South Africa’s LOAC Manual (1996) states: “Reprisals are only permitted according to strict criteria. Decisions must be made at the highest level. Soldiers cannot take reprisals at their own initiative.” 
South Africa, Presentation on the South African Approach to International Humanitarian Law, Appendix A, Chapter 4: International Humanitarian Law (The Law of Armed Conflict), National Defence Force, 1996, § 34(e).
South Africa’s Revised Civic Education Manual (2004) states: “Decisions [of resorting to reprisals] must be made at the highest level. Soldiers cannot take reprisals at their own initiative.” 
South Africa, Revised Civic Education Manual, South African National Defence Force, 2004, Chapter 4, § 56(e).
South Africa’s LOAC Teaching Manual (2008) states:
Reprisals
- Under customary international law, reprisals against persons and objects not protected against reprisals can be justified if the reprisals meet certain criteria, including the following:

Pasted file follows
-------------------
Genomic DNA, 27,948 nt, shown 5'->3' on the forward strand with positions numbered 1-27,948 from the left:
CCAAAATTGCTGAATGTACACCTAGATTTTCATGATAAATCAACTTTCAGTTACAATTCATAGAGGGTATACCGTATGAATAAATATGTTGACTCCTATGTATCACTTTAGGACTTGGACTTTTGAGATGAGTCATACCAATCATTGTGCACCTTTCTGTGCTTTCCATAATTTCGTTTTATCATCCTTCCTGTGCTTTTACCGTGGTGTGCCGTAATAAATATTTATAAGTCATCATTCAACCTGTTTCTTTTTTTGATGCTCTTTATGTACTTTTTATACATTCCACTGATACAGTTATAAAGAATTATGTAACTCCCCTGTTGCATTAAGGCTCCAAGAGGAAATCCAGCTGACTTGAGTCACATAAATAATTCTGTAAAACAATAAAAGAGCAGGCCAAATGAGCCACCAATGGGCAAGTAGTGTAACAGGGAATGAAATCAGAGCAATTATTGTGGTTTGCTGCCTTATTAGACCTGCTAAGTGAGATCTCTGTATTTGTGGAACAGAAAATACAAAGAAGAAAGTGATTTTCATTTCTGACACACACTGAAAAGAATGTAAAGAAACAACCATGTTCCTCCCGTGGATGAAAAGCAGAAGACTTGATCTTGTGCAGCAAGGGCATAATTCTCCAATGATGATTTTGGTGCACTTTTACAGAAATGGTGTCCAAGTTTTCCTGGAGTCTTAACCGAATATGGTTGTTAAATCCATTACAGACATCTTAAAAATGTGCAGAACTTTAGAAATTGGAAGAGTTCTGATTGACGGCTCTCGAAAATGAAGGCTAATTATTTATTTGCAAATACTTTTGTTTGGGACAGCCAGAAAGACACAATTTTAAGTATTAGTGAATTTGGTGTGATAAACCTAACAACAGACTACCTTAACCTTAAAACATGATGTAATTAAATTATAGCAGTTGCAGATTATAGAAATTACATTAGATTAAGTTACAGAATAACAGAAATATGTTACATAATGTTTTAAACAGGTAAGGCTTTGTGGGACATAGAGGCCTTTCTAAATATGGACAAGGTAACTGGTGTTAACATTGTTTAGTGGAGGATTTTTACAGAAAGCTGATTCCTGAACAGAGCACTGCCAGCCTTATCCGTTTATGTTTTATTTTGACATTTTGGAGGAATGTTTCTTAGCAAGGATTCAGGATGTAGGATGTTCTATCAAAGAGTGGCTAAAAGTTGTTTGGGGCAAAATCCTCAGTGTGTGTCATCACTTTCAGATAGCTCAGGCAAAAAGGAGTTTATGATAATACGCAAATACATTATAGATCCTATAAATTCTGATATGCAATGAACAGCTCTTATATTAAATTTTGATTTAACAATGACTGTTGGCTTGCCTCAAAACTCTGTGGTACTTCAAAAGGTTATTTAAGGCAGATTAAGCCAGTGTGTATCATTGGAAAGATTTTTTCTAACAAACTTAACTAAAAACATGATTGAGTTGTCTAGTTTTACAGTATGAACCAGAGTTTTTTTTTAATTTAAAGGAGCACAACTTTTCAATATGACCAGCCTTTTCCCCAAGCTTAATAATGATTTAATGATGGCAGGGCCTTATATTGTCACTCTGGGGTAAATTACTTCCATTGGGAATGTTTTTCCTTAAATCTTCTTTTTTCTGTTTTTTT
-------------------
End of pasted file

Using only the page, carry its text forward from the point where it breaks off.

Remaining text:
- Reprisals are acts of State and must be undertaken only at the highest government level. 
South Africa, Advanced Law of Armed Conflict Teaching Manual, School of Military Justice, 1 April 2008, as amended to 25 October 2013, Learning Unit 3, p. 194.
South Africa’s LOAC Manual (1996) states: “Reprisals are only permitted according to strict criteria.” 
South Africa, Presentation on the South African Approach to International Humanitarian Law, Appendix A, Chapter 4: International Humanitarian Law (The Law of Armed Conflict), National Defence Force, 1996, § 34(e).
South Africa’s LOAC Teaching Manual (2008) states:
Reprisals
- Under customary international law, reprisals against persons and objects not protected against reprisals can be justified if the reprisals meet certain criteria, including the following:
- Reprisals must be terminated when the adverse party abandons its unlawful policy. 
South Africa, Advanced Law of Armed Conflict Teaching Manual, School of Military Justice, 1 April 2008, as amended to 25 October 2013, Learning Unit 3, pp. 194–195.